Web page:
; ; ; ; We show that porcine brain matter can be modelled accurately as a very soft rubber-like material using the Mooney–Rivlin strain energy function, up to strains as high as 60%. This result followed from simple shear experiments performed on small rectangular fresh samples (2.5 cm3 and 1.1 cm3) at quasi-static strain rates. They revealed a linear shear stress–shear strain relationship (R2>0.97), characteristic of Mooney–Rivlin materials at large strains. We found that porcine brain matter is about 30 times less resistant to shear forces than a silicone gel. We also verified experimentally that brain matter exhibits the positive Poynting effect of non-linear elasticity, and numerically that the stress and strain fields remain mostly homogeneous throughout the thickness of the samples in simple shear.657Scopus© Citations 72 - PublicationThird- and fourth-order constants of incompressible soft solids and the acousto-elastic effectAcousto-elasticity is concerned with the propagation of small-amplitude waves in deformed solids. Results previously established for the incremental elastodynamics of exact non-linear elasticity are useful for the determination of third- and fourth-order elastic constants, especially in the case of incompressible isotropic soft solids, where the expressions are particularly simple. Specifically, it is simply a matter of expanding the expression for ρv2, where ρ is the mass density and v the wave speed, in terms of the elongation e of a block subject to a uniaxial tension. The analysis shows that in the resulting expression: ρv2=a+be+ce2, say, a depends linearly on μ; b on μ and A; and c on μ, A, and D, the respective second-, third, and fourth-order constants of incompressible elasticity, for bulk shear waves and for surface waves.
526Scopus© Citations 56 - PublicationMechanical characterization of brain tissue in simple shear at dynamic strain ratesDuring severe impact conditions, brain tissue experiences a rapid and complex deformation, which can be seen as a mixture of compression, tension and shear. Diffuse axonal injury (DAI) occurs in animals and humans when both the strains and strain rates exceed 10% and 10/s, respectively. Knowing the mechanical properties of brain tissue in shear at these strains and strain rates is thus of particular importance, as they can be used in finite element simulations to predict the occurrence of brain injuries under different impact conditions. However, very few studies in the literature provide this information. In this research, an experimental setup was developed to perform simple shear tests on porcine brain tissue at strain rates ≤120/s. The maximum measured shear stress at strain rates of 30, 60, 90 and 120/s was 1.15±0.25 kPa, 1.34±0.19 kPa, 2.19±0.225 kPa and 2.52±0.27 kPa, (mean±SD), respectively at the maximum amount of shear, K =1. Good agreement of experimental, theoretical (Ogden and Mooney–Rivlin mod)and numerical shear stresses was achieved (p =0.7866–0.9935). Specimen thickness effects (2.0–10.0 mm thick specimens) were also analyzed numerically and we found that there is no significant difference (p =0.9954) in the shear stress magnitudes, indicating a homogeneous deformation of the specimens during simple shear tests. Stress relaxation tests in simple shear were also conducted at different strain magnitudes (10–60% strain) with the average rise time of 14 ms. This allowed us to estimate elastic and viscoelastic parameters (initial shear modulus, μ=4942.0 Pa, and Prony parameters: g1=0.520, g2=0.3057, τ1=0.0264 s, and τ2=0.011 s) that can be used in FE software to analyze the non-linear viscoelastic behavior of brain tissue. This study provides new insight into the behavior in finite shear of brain tissue under dynamic impact conditions, which will assist in developing effective brain injury criteria and adopting efficient countermeasures against traumatic brain injury.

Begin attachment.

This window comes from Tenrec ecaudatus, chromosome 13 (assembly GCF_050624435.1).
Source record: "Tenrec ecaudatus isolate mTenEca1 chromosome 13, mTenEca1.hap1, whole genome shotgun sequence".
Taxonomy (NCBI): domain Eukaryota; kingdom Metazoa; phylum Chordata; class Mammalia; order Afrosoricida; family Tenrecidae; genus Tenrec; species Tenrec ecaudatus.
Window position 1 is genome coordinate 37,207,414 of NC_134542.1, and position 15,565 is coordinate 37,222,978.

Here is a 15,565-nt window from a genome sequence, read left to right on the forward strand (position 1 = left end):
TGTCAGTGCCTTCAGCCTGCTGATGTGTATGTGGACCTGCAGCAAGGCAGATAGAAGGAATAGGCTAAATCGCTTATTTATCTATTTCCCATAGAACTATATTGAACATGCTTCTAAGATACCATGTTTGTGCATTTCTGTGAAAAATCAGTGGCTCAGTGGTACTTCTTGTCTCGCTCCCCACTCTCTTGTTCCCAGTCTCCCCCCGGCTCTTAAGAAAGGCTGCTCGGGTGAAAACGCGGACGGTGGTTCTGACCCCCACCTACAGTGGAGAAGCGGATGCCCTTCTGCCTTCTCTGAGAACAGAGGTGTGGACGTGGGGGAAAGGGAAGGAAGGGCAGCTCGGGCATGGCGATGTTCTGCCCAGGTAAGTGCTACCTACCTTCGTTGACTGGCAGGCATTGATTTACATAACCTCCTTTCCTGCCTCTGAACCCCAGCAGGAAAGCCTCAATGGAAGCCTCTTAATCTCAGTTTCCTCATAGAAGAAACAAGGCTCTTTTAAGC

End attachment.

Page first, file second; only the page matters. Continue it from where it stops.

1117Scopus© Citations 154